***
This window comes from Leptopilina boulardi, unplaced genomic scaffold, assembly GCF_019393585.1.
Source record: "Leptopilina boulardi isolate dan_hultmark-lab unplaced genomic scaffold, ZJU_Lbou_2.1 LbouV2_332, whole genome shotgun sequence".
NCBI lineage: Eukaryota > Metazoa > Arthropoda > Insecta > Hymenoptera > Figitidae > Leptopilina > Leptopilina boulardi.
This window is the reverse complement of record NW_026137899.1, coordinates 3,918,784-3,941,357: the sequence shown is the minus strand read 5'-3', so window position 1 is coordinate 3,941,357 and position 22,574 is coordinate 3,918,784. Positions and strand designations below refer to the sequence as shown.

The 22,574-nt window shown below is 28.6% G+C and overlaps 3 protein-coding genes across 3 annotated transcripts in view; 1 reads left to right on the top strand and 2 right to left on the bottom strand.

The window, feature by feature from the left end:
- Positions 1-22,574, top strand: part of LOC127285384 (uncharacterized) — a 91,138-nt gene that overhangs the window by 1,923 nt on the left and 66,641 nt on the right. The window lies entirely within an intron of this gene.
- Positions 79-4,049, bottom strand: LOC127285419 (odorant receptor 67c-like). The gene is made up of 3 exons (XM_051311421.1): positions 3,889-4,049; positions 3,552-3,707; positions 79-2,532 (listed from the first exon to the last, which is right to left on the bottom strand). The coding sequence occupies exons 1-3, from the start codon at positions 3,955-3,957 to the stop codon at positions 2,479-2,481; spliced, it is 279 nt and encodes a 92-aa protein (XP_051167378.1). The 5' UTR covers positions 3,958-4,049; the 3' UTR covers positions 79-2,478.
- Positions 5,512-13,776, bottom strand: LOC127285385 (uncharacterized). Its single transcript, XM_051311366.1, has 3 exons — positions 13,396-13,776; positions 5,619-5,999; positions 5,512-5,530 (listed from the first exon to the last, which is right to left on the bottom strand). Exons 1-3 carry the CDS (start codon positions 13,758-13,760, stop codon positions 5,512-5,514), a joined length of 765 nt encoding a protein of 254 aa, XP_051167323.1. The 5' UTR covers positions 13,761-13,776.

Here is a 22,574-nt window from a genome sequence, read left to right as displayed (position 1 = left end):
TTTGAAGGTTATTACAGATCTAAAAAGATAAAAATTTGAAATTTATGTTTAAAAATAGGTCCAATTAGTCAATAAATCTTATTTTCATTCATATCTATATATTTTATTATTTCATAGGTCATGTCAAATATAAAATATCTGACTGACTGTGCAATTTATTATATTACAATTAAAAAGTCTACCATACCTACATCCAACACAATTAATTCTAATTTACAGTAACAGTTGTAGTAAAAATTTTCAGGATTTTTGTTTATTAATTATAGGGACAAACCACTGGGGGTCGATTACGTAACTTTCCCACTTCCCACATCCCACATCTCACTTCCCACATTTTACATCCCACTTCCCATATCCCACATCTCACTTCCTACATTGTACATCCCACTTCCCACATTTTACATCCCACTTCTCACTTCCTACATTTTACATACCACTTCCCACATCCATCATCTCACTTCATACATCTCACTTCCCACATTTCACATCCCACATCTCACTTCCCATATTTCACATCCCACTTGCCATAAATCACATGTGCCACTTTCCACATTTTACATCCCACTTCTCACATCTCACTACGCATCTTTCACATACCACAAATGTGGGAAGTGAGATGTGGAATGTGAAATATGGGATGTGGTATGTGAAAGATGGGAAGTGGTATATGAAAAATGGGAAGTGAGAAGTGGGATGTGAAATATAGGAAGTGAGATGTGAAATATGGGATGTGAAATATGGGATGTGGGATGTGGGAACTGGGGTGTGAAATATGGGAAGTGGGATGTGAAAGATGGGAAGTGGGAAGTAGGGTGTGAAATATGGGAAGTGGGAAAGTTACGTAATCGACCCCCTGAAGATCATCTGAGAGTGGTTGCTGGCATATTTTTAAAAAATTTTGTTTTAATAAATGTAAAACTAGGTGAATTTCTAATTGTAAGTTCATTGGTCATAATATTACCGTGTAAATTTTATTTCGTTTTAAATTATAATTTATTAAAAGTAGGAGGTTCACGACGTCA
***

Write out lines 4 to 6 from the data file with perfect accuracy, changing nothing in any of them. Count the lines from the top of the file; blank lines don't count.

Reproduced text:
This window is the reverse complement of record NW_026137899.1, coordinates 3,918,784-3,941,357: the sequence shown is the minus strand read 5'-3', so window position 1 is coordinate 3,941,357 and position 22,574 is coordinate 3,918,784. Positions and strand designations below refer to the sequence as shown.

The 22,574-nt window shown below is 28.6% G+C and overlaps 3 protein-coding genes across 3 annotated transcripts in view; 1 reads left to right on the top strand and 2 right to left on the bottom strand.

The window, feature by feature from the left end: